2011-02-10: A visit to Milan, Italy, and the Cimitero Monumentale. Cemetery monuments in bronze are rarer in the US, but the notion of angels as subjects appeals.

A variation on the equestrian bronze theme suggested itself when we encountered one of Milan’s more unusual manifestations of the Belle Époque, the Cimitero Monumentale. We’re finding human scale bronze, while visually arresting, is often a bit pedestrian in sound quality, allowing almost every ambient sound in the environment to be picked up without much distortion to make it interesting…

…but more so when you have an unproven, improvised microphone in your kit and you’ve onbly got a mobile phone along for recording. What I intended was another collection of contact-miked bronze statuary. What I got was something else: urban ambient.

File EX10 Interviewing Angels 015 at freesound.org

In this recording you can hear the characteristic hollow-bronze resonance at first, but it fades quickly as a nearby emergency siren crescendos. I’m pretty sure there were several mechanisms at work:

  • It was difficult to get a tight seal around the tine Sony X10 microphone aperture and the statues. This is essential to shield the mic from wind and airborne ambience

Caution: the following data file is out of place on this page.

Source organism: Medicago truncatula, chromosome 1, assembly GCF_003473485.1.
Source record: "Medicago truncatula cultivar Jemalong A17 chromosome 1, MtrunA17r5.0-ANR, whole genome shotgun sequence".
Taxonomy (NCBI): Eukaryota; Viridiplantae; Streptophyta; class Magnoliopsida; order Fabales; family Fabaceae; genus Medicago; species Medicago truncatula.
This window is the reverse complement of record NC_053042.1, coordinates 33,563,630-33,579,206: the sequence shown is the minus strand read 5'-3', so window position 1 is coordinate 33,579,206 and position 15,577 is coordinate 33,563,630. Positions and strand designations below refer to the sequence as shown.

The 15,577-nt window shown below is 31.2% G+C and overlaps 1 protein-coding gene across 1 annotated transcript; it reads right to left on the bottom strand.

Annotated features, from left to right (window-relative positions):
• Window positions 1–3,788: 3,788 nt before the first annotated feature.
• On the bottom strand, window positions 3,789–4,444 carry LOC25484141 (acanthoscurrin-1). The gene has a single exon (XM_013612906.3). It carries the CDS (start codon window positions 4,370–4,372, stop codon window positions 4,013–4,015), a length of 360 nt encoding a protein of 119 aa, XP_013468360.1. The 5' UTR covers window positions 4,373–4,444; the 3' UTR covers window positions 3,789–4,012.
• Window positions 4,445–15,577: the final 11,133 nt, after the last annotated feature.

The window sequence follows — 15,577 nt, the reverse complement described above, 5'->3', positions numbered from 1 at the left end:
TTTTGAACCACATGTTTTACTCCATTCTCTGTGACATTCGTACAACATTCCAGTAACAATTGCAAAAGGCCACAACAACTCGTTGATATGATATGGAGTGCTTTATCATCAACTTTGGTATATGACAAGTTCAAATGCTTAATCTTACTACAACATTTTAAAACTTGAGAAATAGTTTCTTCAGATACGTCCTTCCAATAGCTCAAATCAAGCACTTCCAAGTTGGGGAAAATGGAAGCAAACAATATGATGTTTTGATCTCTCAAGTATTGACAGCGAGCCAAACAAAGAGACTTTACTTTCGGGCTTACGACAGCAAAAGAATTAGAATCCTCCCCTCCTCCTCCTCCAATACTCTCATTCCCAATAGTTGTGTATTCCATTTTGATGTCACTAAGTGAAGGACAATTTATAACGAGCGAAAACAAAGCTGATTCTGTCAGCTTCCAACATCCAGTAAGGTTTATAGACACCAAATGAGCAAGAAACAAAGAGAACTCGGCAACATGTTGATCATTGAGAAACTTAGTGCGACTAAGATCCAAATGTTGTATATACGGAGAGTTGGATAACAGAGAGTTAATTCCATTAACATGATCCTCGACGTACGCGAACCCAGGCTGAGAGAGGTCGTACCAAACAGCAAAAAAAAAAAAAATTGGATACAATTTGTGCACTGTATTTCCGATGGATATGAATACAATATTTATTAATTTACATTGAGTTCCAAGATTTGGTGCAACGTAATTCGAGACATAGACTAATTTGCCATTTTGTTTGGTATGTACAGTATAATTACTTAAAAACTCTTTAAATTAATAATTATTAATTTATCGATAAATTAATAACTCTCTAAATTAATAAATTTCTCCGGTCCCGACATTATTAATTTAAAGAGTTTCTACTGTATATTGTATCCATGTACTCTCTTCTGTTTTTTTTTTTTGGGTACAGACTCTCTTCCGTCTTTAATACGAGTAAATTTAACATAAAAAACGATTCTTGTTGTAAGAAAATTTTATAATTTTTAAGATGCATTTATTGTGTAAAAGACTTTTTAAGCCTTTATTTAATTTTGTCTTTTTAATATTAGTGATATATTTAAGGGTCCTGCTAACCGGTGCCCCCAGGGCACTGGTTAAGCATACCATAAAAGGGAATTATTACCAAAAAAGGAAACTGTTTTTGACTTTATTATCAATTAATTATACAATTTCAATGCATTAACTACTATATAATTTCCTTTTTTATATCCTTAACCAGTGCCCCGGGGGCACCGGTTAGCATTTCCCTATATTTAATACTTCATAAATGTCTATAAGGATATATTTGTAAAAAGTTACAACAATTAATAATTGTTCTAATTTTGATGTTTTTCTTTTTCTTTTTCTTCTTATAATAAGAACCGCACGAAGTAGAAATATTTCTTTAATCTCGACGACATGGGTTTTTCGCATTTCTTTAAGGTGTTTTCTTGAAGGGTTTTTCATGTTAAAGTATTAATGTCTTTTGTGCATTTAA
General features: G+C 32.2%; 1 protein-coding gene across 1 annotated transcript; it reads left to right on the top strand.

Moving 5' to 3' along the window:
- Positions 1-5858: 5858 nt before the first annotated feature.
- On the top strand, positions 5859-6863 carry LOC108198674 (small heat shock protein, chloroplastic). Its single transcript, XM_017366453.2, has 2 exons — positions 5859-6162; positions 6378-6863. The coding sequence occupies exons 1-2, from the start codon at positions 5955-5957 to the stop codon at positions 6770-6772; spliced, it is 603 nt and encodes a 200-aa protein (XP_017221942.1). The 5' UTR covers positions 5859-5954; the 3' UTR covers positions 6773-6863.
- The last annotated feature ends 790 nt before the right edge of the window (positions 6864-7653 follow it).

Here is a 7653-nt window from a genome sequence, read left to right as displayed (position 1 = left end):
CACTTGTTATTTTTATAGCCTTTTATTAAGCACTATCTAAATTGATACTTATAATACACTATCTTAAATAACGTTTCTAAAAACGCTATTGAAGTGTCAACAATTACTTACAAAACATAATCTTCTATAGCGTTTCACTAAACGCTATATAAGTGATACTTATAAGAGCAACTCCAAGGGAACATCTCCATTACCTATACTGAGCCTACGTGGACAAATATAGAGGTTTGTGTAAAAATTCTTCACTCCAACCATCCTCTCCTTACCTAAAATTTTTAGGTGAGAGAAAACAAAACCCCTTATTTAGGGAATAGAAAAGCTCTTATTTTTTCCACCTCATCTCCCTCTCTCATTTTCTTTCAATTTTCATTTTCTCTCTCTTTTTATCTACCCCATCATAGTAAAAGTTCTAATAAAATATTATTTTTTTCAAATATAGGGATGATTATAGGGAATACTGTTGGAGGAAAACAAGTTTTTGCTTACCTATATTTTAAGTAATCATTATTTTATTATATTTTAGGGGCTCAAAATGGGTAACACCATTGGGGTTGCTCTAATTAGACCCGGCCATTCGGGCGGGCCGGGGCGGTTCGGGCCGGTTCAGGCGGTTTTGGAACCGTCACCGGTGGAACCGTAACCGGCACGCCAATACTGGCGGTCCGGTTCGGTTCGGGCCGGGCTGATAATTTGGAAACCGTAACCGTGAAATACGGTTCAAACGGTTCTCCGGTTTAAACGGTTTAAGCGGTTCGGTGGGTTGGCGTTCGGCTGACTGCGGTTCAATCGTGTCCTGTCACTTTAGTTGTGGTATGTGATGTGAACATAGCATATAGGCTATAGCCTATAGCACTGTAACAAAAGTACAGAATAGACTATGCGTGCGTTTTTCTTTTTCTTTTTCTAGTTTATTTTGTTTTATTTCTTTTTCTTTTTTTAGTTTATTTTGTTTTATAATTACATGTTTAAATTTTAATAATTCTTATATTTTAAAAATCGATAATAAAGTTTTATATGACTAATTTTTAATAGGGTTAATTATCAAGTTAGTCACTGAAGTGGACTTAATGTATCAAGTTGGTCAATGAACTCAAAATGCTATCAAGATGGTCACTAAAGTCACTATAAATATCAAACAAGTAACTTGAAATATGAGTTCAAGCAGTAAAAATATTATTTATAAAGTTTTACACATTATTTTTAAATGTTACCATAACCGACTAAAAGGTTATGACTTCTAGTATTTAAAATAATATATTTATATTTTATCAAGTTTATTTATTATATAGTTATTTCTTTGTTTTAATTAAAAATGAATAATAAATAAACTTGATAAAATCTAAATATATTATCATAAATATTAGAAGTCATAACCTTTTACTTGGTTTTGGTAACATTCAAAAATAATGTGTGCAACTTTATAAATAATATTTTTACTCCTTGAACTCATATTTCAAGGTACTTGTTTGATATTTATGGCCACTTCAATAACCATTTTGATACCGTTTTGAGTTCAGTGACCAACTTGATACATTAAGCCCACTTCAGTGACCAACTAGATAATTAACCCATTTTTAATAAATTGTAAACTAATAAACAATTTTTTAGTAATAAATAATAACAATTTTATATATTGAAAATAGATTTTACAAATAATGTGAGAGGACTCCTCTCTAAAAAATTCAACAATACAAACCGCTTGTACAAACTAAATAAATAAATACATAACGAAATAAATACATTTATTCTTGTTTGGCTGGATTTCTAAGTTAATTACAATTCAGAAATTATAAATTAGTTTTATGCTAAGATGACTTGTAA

• The Experia X10 is designed for phone calls and has aggressive automatic gain control (AGC). I found impossible to disable in apps and suspect a hardware-based—or at least low-level software— implementation
  • Tape Machine and other android recording apps automatically detects microphone presence and also supports AGC, so the setup may have been confounding the software
  • There is always the humbling likelihood of operator error

The whole experience prompted a more rigorous examination of the mobile-phone recording capability of the era, notably our Listening to Jun Kaneko project.

This is still a great walk if you’re in the area. And I’ve got an excuse to return.

Interviewing Angels at Milan's Cimitero Monumentale
Four lions support an obelisk ion Milan's Cimitero Monumentale

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Audio files on this page now licensed under a Creative Commons Attribution 4.0 International License 2011, 2020 D A Ayer.

Photos this page © 2011 Martin Hatas. Used with permission.

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